A separate analysis by IBM Watson Health supports the health systems' focus on standardizing processes across the organization. IBM Watson found that the individual hospitals within the 15 Top Health Systems performed comparably on each of the nine CMS measures used in the analysis.
"The hospitals in each system are all close together on performance," said Julie Shook, 100 Top Program director at IBM Watson Health. "It shows what the value of being part of a system brings—they can help raise the bar and provide a higher standard that is delivered in each community."
IBM Watson's best-performing systems were selected from a group of 338 health systems across the U.S. The 15 systems recognized represent the top five from three categories based on total operating expenses: large systems generating expenses of more than $1.85 billion; medium-sized systems generating between $800 million and $1.85 billion; and small systems with less than $800 million in operating expenses.
The top-performing systems performed better on all of the CMS measures compared with the others in the data set. Inpatient mortality rates at the 15 top health systems were 14.6% lower than their peers and complication rates were 17.3% lower. The average length of stay was 8.8% shorter and wait times in the emergency department were 18.2% shorter compared with the benchmark.
Additionally, the top health systems' hospital-acquired infection rates, which were included for the first time this year by IBM Watson, were on average 16.2% lower than the other systems.
At Sentara Healthcare, which was recognized by IBM Watson for the first time this year in the large systems category, physicians from every hospital work together on quality improvement efforts so care is standardized systemwide. "We look to get variation out of the system—we are only as good as the weakest hospital in our system," said Howard Kern, CEO of Sentara, which operates 12 hospitals in Virginia and North Carolina.
Physicians and managers from across the system meet on a monthly basis to discuss quality improvement efforts. Called the clinical leadership council, the members evaluate performance measures and discuss what aspects of clinical care can be improved. Solutions are then discussed by relying on evidence-based practices and clinical expertise.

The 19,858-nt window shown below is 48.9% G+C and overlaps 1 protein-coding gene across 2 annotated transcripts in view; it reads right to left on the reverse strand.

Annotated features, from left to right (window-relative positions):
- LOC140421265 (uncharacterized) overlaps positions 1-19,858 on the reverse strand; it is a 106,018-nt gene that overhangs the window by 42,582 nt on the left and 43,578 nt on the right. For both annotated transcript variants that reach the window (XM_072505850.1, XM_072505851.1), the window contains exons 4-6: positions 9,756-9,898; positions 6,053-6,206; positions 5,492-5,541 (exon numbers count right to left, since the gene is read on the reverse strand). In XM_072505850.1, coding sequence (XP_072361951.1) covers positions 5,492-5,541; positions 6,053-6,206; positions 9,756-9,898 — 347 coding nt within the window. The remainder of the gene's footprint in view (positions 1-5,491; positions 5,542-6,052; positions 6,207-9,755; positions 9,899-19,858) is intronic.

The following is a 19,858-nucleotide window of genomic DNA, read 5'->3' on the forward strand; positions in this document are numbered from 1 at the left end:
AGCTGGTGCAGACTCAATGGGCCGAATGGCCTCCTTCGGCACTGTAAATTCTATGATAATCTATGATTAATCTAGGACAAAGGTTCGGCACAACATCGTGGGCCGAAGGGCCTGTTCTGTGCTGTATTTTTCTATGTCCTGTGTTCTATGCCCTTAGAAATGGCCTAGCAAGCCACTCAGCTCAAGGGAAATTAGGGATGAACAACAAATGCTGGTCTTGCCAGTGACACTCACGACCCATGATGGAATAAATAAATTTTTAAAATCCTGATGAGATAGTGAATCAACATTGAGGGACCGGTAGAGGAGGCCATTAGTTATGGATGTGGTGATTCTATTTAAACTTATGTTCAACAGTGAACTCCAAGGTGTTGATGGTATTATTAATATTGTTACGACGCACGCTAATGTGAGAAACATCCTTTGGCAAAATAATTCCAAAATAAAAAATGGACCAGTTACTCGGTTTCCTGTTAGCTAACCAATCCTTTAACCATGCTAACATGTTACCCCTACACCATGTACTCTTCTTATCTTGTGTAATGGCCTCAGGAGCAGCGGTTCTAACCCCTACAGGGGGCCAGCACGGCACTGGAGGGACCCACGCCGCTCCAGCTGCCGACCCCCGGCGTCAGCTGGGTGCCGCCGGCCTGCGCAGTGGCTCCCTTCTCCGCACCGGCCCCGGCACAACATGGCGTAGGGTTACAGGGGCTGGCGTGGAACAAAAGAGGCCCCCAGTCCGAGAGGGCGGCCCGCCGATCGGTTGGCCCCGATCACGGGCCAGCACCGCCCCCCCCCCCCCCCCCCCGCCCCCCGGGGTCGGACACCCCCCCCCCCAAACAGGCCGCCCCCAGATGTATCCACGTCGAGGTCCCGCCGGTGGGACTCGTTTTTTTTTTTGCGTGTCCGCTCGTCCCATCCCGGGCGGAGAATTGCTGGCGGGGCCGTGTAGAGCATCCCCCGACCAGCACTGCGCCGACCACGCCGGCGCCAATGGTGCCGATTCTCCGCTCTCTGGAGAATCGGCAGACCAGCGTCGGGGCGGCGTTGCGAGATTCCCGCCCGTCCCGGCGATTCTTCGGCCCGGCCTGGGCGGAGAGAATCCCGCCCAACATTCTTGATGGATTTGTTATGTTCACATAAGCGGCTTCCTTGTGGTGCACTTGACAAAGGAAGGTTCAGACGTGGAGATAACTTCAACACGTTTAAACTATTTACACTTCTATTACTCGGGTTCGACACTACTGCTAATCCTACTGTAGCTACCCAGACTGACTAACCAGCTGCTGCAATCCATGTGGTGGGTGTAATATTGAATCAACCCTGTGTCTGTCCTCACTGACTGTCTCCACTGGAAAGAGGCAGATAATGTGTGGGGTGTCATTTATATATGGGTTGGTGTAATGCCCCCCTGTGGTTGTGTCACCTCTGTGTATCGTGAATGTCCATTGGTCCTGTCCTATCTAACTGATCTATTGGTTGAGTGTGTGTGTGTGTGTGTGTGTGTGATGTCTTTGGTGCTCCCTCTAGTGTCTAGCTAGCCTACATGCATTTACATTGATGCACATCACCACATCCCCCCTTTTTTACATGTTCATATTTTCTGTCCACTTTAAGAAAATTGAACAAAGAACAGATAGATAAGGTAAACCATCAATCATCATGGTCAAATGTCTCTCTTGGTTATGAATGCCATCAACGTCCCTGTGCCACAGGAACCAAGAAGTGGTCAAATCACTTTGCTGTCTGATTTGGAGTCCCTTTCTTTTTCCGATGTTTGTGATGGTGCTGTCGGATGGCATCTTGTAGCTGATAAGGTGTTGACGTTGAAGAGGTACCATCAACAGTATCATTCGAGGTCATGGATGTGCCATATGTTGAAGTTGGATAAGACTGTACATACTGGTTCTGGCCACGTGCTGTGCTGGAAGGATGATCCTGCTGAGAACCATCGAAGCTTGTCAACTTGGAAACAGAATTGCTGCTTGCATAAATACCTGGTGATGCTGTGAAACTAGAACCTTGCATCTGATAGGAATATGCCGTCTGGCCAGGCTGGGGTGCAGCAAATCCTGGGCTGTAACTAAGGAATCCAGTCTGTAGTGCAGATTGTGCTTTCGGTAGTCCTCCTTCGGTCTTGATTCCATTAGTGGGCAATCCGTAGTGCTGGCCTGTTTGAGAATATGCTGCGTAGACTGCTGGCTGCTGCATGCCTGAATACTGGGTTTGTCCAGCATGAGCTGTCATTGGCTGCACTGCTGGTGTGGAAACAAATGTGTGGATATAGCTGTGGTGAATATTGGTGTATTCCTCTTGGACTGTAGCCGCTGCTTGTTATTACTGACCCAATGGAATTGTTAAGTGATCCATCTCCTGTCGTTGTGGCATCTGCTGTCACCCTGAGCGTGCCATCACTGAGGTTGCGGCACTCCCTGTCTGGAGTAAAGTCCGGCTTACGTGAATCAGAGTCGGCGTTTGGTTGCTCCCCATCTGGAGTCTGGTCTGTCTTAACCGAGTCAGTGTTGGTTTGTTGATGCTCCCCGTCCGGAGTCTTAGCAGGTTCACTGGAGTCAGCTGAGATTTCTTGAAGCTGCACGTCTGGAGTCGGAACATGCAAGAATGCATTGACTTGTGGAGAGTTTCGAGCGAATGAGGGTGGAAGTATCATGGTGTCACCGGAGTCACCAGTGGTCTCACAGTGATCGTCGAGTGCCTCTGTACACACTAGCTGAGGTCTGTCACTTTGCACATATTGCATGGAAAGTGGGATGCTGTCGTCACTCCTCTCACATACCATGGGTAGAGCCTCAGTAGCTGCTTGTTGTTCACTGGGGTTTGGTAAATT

For example, efforts to prevent unnecessary readmissions are handled the same way at all 12 hospitals. The health system has established protocols that require every patient to have a follow-up appointment scheduled with their physician before they leave the hospital. Additionally, patients are given their prescribed medications before they leave. And then a few days after patients have returned home, a nurse manager or care coordinator calls the patient to ensure they are taking the medications and not experiencing any issues.
"We spend a lot of time thinking about the fact that we are not just a hospital company, but that we provide the entire continuum of care," said Dr. Murali Naidu, chief clinical officer of Sentara. "We can impact people's health and get them better across all of the touch points and beyond."
The efforts led to a systemwide decline in readmissions, dipping to 13.9% in December 2016, compared with 14.6% in January 2015.
Hospitals leaders are also encouraged to discuss their successful quality improvement initiatives. Every hospital treats a unique patient population, so nurses and doctors are empowered to innovate and come up with solutions that work for them. "We learn from anywhere in the organization. A small community hospital, a rural hospital might have a best practice," Kern said.